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Comment Re:Really? (Score 3, Interesting) 302

It doesn't have to be of unlimited length. In Outlook/Exchange, at least, it's possible to have a distribution group that is handled by the server, so including the group name in the To: (or CC: or BCC:) field will send it to everyone in that group, no matter how big. My organization has a #Everyone group that does actually go to everyone. I don't know if #Everyone is protected, but there are certainly some very large distribution groups- around 1/3 of the organization- that anyone is allowed to send to.

Comment Re:Trust but verify (Score 2) 90

The problem is that Google isn't manufacturing all those phones, chargers, and cables. It's not clear how much power they have to enforce standard compliance even among Android vendors, much less among people selling third party accessories like chargers and cables. And it's really hard for the phone to check standard compliance for those third party devices. OTOH, Google does have at least one engineer whose job seems to be testing third party USB type-C cables for standards compliance and posting on-line reviews with his results. They know they'll take the blame if customers damage their devices with cheap, non-compliant third-party devices, so they put the knowledge out there so nobody can claim ignorance.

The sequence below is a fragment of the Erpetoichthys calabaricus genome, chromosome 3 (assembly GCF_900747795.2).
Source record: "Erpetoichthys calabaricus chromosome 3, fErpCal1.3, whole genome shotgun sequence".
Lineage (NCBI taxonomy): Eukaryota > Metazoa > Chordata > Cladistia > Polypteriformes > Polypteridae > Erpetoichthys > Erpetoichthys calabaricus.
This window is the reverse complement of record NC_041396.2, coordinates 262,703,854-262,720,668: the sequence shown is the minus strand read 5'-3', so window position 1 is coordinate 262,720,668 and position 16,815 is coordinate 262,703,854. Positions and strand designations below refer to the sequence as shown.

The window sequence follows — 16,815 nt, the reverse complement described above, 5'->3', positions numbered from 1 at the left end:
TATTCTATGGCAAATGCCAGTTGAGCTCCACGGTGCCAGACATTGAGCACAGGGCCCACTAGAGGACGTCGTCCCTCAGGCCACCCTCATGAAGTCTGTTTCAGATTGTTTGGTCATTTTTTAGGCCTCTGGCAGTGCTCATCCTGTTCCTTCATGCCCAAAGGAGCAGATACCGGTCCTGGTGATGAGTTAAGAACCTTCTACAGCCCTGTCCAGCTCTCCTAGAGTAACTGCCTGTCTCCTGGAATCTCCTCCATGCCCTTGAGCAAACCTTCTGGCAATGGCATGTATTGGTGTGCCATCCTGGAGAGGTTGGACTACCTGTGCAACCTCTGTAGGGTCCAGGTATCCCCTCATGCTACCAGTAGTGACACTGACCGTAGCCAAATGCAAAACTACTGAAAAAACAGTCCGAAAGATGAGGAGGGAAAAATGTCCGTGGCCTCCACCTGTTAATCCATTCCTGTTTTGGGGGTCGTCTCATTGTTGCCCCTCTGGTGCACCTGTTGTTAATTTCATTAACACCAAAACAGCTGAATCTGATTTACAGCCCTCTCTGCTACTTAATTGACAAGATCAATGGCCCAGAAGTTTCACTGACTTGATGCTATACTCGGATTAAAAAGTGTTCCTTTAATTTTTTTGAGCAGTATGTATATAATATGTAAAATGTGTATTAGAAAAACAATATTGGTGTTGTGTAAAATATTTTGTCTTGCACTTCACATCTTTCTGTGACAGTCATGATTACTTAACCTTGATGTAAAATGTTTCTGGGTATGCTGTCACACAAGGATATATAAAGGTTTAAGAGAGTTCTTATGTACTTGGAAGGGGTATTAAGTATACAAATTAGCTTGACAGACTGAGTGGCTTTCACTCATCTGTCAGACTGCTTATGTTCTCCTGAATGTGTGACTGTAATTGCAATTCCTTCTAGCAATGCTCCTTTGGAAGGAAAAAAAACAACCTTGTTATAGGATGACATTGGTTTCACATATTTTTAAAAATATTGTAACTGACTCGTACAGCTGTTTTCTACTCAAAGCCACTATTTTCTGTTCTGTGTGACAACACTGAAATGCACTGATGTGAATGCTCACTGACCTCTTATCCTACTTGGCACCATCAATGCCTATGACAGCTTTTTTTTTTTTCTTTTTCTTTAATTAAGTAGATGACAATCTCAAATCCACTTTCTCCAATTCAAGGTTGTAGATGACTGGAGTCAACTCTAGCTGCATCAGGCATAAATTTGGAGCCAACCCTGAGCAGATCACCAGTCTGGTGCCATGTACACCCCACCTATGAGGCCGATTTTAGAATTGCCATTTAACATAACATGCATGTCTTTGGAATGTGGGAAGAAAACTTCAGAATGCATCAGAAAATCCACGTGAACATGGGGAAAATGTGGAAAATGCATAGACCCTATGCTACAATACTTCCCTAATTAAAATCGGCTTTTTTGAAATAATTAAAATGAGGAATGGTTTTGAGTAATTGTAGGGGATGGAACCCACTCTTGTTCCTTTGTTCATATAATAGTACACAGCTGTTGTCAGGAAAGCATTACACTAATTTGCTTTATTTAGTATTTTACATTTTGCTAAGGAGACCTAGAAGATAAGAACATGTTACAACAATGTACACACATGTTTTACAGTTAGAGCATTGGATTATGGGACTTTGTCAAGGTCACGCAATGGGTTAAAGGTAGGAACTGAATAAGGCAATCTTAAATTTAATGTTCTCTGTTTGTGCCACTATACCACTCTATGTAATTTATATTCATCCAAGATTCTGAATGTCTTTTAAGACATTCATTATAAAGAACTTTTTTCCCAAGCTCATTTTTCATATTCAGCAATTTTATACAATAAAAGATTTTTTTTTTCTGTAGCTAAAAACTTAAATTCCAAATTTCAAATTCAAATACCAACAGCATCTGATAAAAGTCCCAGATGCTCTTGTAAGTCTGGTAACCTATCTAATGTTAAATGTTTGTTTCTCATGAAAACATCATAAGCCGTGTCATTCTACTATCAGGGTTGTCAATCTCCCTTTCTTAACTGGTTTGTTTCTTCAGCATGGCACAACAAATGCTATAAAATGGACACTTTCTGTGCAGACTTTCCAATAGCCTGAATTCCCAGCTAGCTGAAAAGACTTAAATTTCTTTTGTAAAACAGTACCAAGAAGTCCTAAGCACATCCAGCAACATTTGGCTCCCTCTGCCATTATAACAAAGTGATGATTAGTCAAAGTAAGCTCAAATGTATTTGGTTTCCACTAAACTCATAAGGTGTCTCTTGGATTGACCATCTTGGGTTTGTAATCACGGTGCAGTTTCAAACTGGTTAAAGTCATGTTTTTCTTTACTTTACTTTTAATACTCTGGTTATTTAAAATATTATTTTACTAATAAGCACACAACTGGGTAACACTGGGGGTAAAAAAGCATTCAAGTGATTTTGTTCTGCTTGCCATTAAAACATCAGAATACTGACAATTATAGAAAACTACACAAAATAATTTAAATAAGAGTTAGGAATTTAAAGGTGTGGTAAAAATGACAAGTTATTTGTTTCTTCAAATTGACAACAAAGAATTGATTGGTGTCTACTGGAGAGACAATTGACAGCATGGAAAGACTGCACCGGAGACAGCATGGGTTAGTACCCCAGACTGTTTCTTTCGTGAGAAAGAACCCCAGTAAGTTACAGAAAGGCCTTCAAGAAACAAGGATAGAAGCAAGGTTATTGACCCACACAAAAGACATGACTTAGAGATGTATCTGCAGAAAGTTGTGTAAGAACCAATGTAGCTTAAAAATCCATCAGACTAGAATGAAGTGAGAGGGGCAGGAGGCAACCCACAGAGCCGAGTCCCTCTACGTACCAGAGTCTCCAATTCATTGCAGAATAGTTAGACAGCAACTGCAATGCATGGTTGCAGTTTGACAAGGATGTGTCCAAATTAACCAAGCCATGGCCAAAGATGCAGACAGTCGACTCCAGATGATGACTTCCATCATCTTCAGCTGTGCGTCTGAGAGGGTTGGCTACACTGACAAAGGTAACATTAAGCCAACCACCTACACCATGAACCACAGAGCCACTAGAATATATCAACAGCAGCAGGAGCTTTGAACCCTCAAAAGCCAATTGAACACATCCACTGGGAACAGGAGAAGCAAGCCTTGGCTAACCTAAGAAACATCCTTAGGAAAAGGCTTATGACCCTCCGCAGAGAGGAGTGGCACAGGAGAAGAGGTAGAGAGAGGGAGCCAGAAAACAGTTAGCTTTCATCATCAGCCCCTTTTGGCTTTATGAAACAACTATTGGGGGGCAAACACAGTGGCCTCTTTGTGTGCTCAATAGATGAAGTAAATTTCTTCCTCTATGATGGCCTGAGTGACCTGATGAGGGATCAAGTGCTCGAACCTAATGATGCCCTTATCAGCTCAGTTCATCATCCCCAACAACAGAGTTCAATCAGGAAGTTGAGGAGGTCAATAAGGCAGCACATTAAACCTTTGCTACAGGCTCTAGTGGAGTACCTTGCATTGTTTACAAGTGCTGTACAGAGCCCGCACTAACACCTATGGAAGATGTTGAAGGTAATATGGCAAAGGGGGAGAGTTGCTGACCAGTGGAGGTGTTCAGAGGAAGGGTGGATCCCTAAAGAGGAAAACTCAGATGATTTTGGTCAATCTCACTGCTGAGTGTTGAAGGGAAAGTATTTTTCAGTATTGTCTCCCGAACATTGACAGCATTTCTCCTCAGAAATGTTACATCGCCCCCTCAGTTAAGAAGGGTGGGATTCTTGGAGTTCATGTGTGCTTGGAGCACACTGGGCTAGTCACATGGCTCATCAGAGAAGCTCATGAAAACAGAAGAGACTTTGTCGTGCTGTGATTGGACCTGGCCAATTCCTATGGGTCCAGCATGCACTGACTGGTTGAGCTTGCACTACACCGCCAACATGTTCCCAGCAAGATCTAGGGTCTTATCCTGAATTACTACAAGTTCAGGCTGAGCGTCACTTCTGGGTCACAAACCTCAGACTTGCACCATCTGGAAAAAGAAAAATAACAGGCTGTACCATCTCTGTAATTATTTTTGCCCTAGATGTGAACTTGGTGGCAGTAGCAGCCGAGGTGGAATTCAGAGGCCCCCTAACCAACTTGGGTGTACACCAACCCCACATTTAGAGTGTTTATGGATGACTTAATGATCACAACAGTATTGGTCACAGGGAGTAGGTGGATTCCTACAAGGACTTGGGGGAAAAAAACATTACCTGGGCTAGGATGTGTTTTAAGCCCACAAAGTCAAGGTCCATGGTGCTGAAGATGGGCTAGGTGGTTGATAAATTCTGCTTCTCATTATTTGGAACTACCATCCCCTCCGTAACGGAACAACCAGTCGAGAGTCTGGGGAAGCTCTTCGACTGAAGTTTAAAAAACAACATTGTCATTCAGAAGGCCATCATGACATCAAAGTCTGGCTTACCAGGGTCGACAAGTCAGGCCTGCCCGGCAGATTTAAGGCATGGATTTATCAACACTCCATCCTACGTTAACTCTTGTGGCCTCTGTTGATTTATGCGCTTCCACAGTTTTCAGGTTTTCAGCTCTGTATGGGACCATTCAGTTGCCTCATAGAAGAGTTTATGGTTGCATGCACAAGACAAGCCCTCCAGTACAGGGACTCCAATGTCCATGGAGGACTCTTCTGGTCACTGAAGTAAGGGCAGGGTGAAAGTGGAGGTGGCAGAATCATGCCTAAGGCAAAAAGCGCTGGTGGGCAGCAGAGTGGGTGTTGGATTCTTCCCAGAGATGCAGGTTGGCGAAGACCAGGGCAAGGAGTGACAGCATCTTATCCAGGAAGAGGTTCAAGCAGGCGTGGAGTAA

Comment Re: Totally the right call (Score 1) 90

I don't think anyone is going to try charging a cell phone battery at 100W; that's so laptops can use a USB type-C connector for both power and connecting to peripherals. If you tried to use 100W to charge a tiny cell phone battery, you might very well put enough heat into the battery to get it to blow up, regardless of what cable you were using. I don't think any of the rapid chargers are drawing more than about 20 W.

Comment Re:Airport charging (Score 1) 72

Why add lots of charging stations at airports? When people are leaving their cars for multiple days, they don't need a 240v charger or anything fancy.